By Celia Yeary
The recent 2017 PBS series titled “Victoria” has brought the rise of interest in Queen Victoria to America. In 1837, a diminutive, neglected teenager is crowned Queen Victoria. She navigates the scandal, corruption, and political intrigues of the Court, and soon rises to become the most powerful woman in the world. Victoria stars Jenna Coleman (Doctor Who) as Queen Victoria in a highly anticipated series that follows the drama of the candid, spirited monarch who was perhaps the first woman to seem to have it all.
Following Victoria from the time she becomes Queen through her passionate courtship and marriage to Prince Albert, the lavish premiere season of Victoria dramatizes the romance and reign of the girl behind the famous monarch.
American Victorianism was an offshoot of this period and
lifestyle that occurred in the United States, chiefly in heavily populated
regions such as New England and the Deep South. The name was derived from the
reign of Queen Victoria, which reflected the heavy British cultural influence
on the nation during the time.
Young Queen Victoria
Born 1819-Died 1901
As American business people of the Second Industrial Revolution created sprawling industrial towns and cities in the Northeast, the growing upper class of the Gilded Age mimicked the high society of their former mother country in dress, morality, and mannerisms. The period included various activities: the Second Industrial Revolution, the Women's suffrage movement, and Republican political domination.
After the Civil War to the turn of the century, wealth increased all across America. By 1870, an enormous building boom increased the number of millionaires to one hundred. With the advent of new money, the call for more of everything reigned among the wealthy.
“Too much is not enough” became the mantra, as the rich constantly sought out new ways to display their prominence in society.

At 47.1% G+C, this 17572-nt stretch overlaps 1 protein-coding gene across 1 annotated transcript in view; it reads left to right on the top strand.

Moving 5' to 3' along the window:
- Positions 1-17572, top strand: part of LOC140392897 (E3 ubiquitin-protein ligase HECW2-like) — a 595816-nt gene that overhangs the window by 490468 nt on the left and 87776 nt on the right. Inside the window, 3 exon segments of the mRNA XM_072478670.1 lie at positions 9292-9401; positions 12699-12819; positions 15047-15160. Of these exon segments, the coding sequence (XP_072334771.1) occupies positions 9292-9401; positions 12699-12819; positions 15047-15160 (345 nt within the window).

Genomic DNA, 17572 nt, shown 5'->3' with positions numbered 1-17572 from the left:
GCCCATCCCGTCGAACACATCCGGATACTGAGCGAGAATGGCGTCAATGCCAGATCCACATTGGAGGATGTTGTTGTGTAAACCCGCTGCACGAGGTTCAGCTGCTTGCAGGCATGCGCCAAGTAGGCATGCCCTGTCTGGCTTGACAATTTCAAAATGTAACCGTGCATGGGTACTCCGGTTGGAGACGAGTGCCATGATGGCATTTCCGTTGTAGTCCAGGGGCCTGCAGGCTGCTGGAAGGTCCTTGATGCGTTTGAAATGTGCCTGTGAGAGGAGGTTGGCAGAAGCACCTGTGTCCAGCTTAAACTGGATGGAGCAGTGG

From New York to the West coast, a woman of means threw her heart and soul into creating a home befitting her status. This meant building a home that was as festooned as a Christmas tree—inside and out.
She stuffed every room with spindly, feminine furniture, until it overflowed with excess. She decorated with abandon, creating grossly decorated rooms, filled with every knickknack and gimcrack imaginable. A person might feel stifled and claustrophobic in the room.
The ladies, young and old, dressed in the fashions of the day. The outfits were as ornate as the homes in which they lived. Pronounced bustles, unnecessary and odd-looking, was part of every well-to-do lady’s dress. One dress might contain as many as twenty yards of silk and satin, and rows and rows of lace and fringe and ruffles decorated the necklines, hems, and bustles.
A lady strived for the most extravagant hairdo she could manage. She piled it high on her head, tortured it into masses of curls and ringlets, and above all, draped it with all manner of gewgaws to frame her face. All in the name of elegance.
In All My Hopes and Dreams, a Western Historical set in the Victorian era, 1880 Texas, Miss Cynthia Harrington lives in a big, white Victorian house in Nacogdoches, Texas with her banker father. As she says in the novel, “Nacogdoches is not exactly the social and fashion center of Texas.” However, she strives to be the best-dressed young lady of the small East Texas town. With her loveliness and poise, she manages to attract the attention of visiting horse-buyer, Ricardo Romero. Of course, they marry, and she soon learns that the Romero ranch on the far Western edge of the Texas Frontier most certainly differs in all ways from her usual lifestyle—and that includes dress. By the third day, she finds herself wearing boots, split skirt, blouse, and gaucho hat.
Read about their adventures and how they fall in love in ALL MY HOPES AND DREAMS.
ONE PROPER LADY...ONE SENSUAL SPANIARD...
AND A HOTBED OF ANGER AND RIVALRY
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Celia Yeary…Romance, and a little bit of Texas